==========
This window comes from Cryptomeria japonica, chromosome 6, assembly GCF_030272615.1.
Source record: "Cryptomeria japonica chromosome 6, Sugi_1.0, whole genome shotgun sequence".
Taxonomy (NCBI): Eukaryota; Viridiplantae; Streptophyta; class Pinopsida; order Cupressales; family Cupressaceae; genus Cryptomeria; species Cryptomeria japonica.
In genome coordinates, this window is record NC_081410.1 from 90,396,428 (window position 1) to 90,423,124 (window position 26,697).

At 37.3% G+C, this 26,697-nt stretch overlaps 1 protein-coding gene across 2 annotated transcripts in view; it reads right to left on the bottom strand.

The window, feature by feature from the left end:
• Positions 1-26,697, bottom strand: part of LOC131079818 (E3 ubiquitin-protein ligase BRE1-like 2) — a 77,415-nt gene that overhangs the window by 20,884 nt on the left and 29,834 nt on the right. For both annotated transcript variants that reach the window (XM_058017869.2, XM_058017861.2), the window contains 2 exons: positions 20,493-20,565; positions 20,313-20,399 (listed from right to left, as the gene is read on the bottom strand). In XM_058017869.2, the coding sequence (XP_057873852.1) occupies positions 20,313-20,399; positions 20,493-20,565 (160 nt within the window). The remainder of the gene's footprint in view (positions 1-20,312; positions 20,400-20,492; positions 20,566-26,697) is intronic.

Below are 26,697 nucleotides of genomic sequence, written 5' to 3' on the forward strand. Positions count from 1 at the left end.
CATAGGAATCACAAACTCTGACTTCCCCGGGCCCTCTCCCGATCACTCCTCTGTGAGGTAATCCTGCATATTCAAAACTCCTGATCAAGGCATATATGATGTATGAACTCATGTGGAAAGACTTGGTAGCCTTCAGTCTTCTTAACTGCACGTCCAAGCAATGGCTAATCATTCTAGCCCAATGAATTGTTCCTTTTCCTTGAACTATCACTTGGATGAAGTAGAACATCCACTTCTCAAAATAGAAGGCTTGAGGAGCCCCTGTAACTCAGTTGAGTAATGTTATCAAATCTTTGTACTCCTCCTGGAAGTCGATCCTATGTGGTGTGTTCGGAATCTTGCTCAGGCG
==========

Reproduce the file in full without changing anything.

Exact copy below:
This window comes from Cryptomeria japonica, chromosome 6, assembly GCF_030272615.1.
Source record: "Cryptomeria japonica chromosome 6, Sugi_1.0, whole genome shotgun sequence".
Taxonomy (NCBI): Eukaryota; Viridiplantae; Streptophyta; class Pinopsida; order Cupressales; family Cupressaceae; genus Cryptomeria; species Cryptomeria japonica.
In genome coordinates, this window is record NC_081410.1 from 90,396,428 (window position 1) to 90,423,124 (window position 26,697).

At 37.3% G+C, this 26,697-nt stretch overlaps 1 protein-coding gene across 2 annotated transcripts in view; it reads right to left on the bottom strand.

The window, feature by feature from the left end:
• Positions 1-26,697, bottom strand: part of LOC131079818 (E3 ubiquitin-protein ligase BRE1-like 2) — a 77,415-nt gene that overhangs the window by 20,884 nt on the left and 29,834 nt on the right. For both annotated transcript variants that reach the window (XM_058017869.2, XM_058017861.2), the window contains 2 exons: positions 20,493-20,565; positions 20,313-20,399 (listed from right to left, as the gene is read on the bottom strand). In XM_058017869.2, the coding sequence (XP_057873852.1) occupies positions 20,313-20,399; positions 20,493-20,565 (160 nt within the window). The remainder of the gene's footprint in view (positions 1-20,312; positions 20,400-20,492; positions 20,566-26,697) is intronic.

Below are 26,697 nucleotides of genomic sequence, written 5' to 3' on the forward strand. Positions count from 1 at the left end.
CATAGGAATCACAAACTCTGACTTCCCCGGGCCCTCTCCCGATCACTCCTCTGTGAGGTAATCCTGCATATTCAAAACTCCTGATCAAGGCATATATGATGTATGAACTCATGTGGAAAGACTTGGTAGCCTTCAGTCTTCTTAACTGCACGTCCAAGCAATGGCTAATCATTCTAGCCCAATGAATTGTTCCTTTTCCTTGAACTATCACTTGGATGAAGTAGAACATCCACTTCTCAAAATAGAAGGCTTGAGGAGCCCCTGTAACTCAGTTGAGTAATGTTATCAAATCTTTGTACTCCTCCTGGAAGTCGATCCTATGTGGTGTGTTCGGAATCTTGCTCAGGCG